The Occupation in Figures
Nagorno-Karabakh: 1988-1992, territory 4400 km2; Shusha: may 08, 1992, territory 289 km2; Lachin: may 18, 1992, territory 1840 km2; Kalbajar: april 2, 1993, territory 3054 km2; Aghdam: july 23, 1993, territory 1150 km2; Fizuli: august 23, 1993, territory 1390 km2; Jabrayil: august 23, 1993, territory 1050 km2; Gubadli: august 31, 1993, territory 802 km2; Zangilan: october 29, 1993, territory 707 km2.

Karabakh conflict discussion at NATO summit may contribute to progress in settlement

Karabakh conflict discussion at NATO summit may contribute to progress in settlement

09.07.2016

Trend:

Discussion of the Armenian-Azerbaijani Nagorno-Karabakh conflict on the sidelines of the NATO summit in Warsaw may contribute to progress in its settlement, Alexander Rahr, a famous German political scientist, told Trend July 8.

“One shouldn’t miss such an opportunity to settle the Nagorno-Karabakh conflict,” Rahr said. “Any dialogue, especially with the support of the European public, is the correct one.”

The conflict between the two South Caucasus countries began in 1988 when Armenia made territorial claims against Azerbaijan. As a result of the ensuing war, in 1992 Armenian armed forces occupied 20 percent of Azerbaijan, including the Nagorno-Karabakh region and seven surrounding districts. The 1994 ceasefire agreement was followed by peace negotiations. Armenia has not yet implemented four UN Security Council resolutions on withdrawal of its armed forces from the Nagorno-Karabakh and the surrounding districts.

At the same time, Rahr believes that the OSCE should become the main force for settlement of the Nagorno-Karabakh conflict, and not NATO, because NATO has no relation to the South Caucasus region.

“But if the leaders of the NATO countries come together, and if at the same time they are the leaders of the OSCE countries, there is nothing wrong with that,” the expert said.

He added that after the escalation of the situation in Nagorno-Karabakh in April, the international community understands that it’s necessary to pay more attention to the settlement of this conflict.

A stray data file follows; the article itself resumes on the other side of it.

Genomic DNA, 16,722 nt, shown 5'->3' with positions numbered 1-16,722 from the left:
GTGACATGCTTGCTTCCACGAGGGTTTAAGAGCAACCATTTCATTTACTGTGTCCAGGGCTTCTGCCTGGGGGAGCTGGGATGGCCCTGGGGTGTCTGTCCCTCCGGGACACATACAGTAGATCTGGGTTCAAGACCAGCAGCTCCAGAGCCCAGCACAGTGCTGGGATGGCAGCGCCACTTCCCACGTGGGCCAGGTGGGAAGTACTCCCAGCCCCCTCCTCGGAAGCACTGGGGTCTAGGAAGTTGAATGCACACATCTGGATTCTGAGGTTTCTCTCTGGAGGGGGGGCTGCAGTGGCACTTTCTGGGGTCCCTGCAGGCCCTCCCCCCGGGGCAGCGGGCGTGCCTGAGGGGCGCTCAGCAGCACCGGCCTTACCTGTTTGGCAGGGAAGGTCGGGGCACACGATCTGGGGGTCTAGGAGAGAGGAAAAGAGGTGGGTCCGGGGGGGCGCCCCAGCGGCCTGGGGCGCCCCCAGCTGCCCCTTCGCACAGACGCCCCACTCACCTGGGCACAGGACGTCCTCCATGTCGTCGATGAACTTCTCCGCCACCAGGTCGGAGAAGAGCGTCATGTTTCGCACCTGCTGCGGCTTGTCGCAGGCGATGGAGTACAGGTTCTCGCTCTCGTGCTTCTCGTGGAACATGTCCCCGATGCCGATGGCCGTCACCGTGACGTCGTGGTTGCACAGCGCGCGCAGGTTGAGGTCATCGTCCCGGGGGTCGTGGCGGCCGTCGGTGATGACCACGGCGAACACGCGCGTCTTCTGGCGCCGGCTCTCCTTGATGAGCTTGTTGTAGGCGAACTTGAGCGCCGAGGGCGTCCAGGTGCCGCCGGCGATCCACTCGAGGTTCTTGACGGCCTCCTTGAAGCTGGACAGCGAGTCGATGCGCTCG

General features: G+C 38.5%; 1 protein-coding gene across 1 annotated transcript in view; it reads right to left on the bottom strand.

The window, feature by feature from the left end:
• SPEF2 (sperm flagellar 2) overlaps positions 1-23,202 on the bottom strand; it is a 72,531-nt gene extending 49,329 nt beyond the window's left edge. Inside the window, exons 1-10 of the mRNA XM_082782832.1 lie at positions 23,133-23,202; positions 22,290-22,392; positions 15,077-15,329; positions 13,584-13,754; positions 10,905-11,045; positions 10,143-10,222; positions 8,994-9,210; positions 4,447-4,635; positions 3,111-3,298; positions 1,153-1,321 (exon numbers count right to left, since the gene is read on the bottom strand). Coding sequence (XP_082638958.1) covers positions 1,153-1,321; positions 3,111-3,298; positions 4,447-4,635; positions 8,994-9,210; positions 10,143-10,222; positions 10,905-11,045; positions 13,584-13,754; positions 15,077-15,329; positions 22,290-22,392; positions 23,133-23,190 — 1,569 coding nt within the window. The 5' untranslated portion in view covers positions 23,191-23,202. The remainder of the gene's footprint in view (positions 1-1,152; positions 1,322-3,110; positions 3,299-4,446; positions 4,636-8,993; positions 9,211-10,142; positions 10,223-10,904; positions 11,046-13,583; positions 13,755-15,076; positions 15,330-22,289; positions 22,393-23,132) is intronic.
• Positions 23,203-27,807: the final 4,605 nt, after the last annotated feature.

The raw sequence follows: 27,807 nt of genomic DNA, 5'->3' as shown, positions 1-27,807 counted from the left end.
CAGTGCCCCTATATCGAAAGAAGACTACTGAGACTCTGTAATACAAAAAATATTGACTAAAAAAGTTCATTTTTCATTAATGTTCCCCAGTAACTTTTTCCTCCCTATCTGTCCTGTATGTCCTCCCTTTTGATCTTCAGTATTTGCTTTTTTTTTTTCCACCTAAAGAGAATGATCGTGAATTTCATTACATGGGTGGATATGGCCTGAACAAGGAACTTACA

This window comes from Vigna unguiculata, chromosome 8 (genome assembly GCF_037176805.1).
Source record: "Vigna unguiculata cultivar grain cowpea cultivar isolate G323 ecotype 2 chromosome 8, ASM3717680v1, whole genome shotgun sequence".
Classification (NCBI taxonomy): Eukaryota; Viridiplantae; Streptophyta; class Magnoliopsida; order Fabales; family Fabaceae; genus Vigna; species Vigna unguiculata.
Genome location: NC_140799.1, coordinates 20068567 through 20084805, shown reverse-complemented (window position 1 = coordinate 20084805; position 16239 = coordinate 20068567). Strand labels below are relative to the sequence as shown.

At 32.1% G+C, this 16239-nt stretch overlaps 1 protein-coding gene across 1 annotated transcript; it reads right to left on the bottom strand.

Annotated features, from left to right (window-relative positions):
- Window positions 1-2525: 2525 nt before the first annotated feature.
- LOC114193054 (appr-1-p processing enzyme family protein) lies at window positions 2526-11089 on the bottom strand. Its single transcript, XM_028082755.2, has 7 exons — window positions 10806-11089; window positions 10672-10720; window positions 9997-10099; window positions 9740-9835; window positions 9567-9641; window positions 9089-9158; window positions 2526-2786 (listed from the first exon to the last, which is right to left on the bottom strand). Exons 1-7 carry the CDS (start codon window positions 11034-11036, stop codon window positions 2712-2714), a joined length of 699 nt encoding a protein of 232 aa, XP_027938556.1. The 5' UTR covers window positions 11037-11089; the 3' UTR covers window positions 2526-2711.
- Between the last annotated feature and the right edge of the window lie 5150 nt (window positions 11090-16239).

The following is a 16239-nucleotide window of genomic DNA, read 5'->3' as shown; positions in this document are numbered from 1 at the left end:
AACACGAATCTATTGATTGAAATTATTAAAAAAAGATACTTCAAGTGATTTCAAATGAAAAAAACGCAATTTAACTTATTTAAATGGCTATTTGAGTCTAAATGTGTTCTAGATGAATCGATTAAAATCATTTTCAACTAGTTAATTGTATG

On the night of April 2, 2016, all the frontier positions of Azerbaijan were subjected to heavy fire from the Armenian side, which used large-caliber weapons, mortars and grenade launchers. The armed clashes resulted in deaths and injuries among the Azerbaijani population. Azerbaijan responded with a counter-attack, which led to liberation of several strategic heights and settlements.

At the same time, Rahr said that, unfortunately, currently the process of settlement of the conflict is in a phase with no concrete progress.

“There is an international position that all the occupied territories of Nagorno-Karabakh should be returned to Azerbaijan,” the political scientist said. “There are no problems with it. The only issue is trust, which, apparently, lacks here.”

The expert expressed hope that some new idea can be offered at the NATO summit with the assistance of the OSCE leaders on how to restart the process of the conflict’s settlement. He added that strengthening of the OSCE Minsk Group, inclusion of new states in it and improvement of its status may help to restart this process.

Rahr said that the transformation of the OSCE Minsk Group into the Minsk process, like it was in Ukraine, may help the Nagorno-Karabakh conflict’s settlement. The expert said that in such case, the mediator countries are not just observers, but are involved in the settlement of this conflict and ensure that this process will go until the end.

“If there were states which entered this process with their diplomatic tools, diplomats and missions, it would have reached another level,” Rahr said. “No one wants the territorial conflicts remaining unresolved for already a quarter of the century to continue existing in Europe.”